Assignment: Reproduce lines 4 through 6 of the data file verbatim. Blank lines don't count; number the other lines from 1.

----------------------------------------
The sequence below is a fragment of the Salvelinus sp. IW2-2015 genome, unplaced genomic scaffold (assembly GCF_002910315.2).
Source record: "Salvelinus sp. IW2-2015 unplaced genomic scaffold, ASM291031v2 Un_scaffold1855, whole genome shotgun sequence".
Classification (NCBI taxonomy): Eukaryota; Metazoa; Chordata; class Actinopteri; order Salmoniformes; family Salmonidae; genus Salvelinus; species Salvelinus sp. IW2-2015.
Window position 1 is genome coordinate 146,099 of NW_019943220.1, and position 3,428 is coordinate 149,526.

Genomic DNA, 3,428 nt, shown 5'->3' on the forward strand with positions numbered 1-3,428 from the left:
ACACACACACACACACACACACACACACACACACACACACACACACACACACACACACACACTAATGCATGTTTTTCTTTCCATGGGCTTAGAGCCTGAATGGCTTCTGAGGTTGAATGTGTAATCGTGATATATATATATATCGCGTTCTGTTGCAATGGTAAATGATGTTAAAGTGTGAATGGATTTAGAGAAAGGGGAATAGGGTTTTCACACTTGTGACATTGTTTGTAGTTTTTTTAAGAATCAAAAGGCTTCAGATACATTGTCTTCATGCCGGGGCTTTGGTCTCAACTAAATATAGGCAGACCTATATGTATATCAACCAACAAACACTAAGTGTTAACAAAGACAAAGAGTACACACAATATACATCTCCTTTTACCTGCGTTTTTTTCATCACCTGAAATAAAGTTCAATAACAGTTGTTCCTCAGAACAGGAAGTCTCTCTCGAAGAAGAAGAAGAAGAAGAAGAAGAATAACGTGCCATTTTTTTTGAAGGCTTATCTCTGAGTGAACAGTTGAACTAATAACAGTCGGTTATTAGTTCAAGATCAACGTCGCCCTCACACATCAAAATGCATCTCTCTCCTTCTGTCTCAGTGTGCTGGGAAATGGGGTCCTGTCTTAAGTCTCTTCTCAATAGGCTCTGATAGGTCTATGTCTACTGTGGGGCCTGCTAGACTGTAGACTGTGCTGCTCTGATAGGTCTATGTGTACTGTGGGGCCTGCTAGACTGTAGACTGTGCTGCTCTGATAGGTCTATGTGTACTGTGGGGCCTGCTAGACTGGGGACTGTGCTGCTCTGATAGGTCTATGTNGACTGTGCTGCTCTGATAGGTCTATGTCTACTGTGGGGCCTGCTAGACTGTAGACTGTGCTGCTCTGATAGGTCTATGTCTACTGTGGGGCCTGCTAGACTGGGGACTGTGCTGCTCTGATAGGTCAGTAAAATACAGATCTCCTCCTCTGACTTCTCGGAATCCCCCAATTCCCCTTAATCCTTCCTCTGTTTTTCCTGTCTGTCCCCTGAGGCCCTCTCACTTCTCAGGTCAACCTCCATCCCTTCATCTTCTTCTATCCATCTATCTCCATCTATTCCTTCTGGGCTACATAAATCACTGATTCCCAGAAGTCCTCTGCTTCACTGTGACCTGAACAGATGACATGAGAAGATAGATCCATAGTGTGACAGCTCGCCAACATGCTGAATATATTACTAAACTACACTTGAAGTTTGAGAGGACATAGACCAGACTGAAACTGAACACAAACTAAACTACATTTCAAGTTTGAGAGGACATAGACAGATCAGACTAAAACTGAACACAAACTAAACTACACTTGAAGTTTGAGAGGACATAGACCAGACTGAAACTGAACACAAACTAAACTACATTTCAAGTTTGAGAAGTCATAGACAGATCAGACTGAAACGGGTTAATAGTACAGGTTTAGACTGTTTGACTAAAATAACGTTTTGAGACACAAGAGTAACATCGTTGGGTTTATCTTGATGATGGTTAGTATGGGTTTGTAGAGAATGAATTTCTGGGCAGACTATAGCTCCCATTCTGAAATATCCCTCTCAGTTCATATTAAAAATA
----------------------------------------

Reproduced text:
Window position 1 is genome coordinate 146,099 of NW_019943220.1, and position 3,428 is coordinate 149,526.

Genomic DNA, 3,428 nt, shown 5'->3' on the forward strand with positions numbered 1-3,428 from the left:
ACACACACACACACACACACACACACACACACACACACACACACACACACACACACACACACTAATGCATGTTTTTCTTTCCATGGGCTTAGAGCCTGAATGGCTTCTGAGGTTGAATGTGTAATCGTGATATATATATATATCGCGTTCTGTTGCAATGGTAAATGATGTTAAAGTGTGAATGGATTTAGAGAAAGGGGAATAGGGTTTTCACACTTGTGACATTGTTTGTAGTTTTTTTAAGAATCAAAAGGCTTCAGATACATTGTCTTCATGCCGGGGCTTTGGTCTCAACTAAATATAGGCAGACCTATATGTATATCAACCAACAAACACTAAGTGTTAACAAAGACAAAGAGTACACACAATATACATCTCCTTTTACCTGCGTTTTTTTCATCACCTGAAATAAAGTTCAATAACAGTTGTTCCTCAGAACAGGAAGTCTCTCTCGAAGAAGAAGAAGAAGAAGAAGAAGAATAACGTGCCATTTTTTTTGAAGGCTTATCTCTGAGTGAACAGTTGAACTAATAACAGTCGGTTATTAGTTCAAGATCAACGTCGCCCTCACACATCAAAATGCATCTCTCTCCTTCTGTCTCAGTGTGCTGGGAAATGGGGTCCTGTCTTAAGTCTCTTCTCAATAGGCTCTGATAGGTCTATGTCTACTGTGGGGCCTGCTAGACTGTAGACTGTGCTGCTCTGATAGGTCTATGTGTACTGTGGGGCCTGCTAGACTGTAGACTGTGCTGCTCTGATAGGTCTATGTGTACTGTGGGGCCTGCTAGACTGGGGACTGTGCTGCTCTGATAGGTCTATGTNGACTGTGCTGCTCTGATAGGTCTATGTCTACTGTGGGGCCTGCTAGACTGTAGACTGTGCTGCTCTGATAGGTCTATGTCTACTGTGGGGCCTGCTAGACTGGGGACTGTGCTGCTCTGATAGGTCAGTAAAATACAGATCTCCTCCTCTGACTTCTCGGAATCCCCCAATTCCCCTTAATCCTTCCTCTGTTTTTCCTGTCTGTCCCCTGAGGCCCTCTCACTTCTCAGGTCAACCTCCATCCCTTCATCTTCTTCTATCCATCTATCTCCATCTATTCCTTCTGGGCTACATAAATCACTGATTCCCAGAAGTCCTCTGCTTCACTGTGACCTGAACAGATGACATGAGAAGATAGATCCATAGTGTGACAGCTCGCCAACATGCTGAATATATTACTAAACTACACTTGAAGTTTGAGAGGACATAGACCAGACTGAAACTGAACACAAACTAAACTACATTTCAAGTTTGAGAGGACATAGACAGATCAGACTAAAACTGAACACAAACTAAACTACACTTGAAGTTTGAGAGGACATAGACCAGACTGAAACTGAACACAAACTAAACTACATTTCAAGTTTGAGAAGTCATAGACAGATCAGACTGAAACGGGTTAATAGTACAGGTTTAGACTGTTTGACTAAAATAACGTTTTGAGACACAAGAGTAACATCGTTGGGTTTATCTTGATGATGGTTAGTATGGGTTTGTAGAGAATGAATTTCTGGGCAGACTATAGCTCCCATTCTGAAATATCCCTCTCAGTTCATATTAAAAATA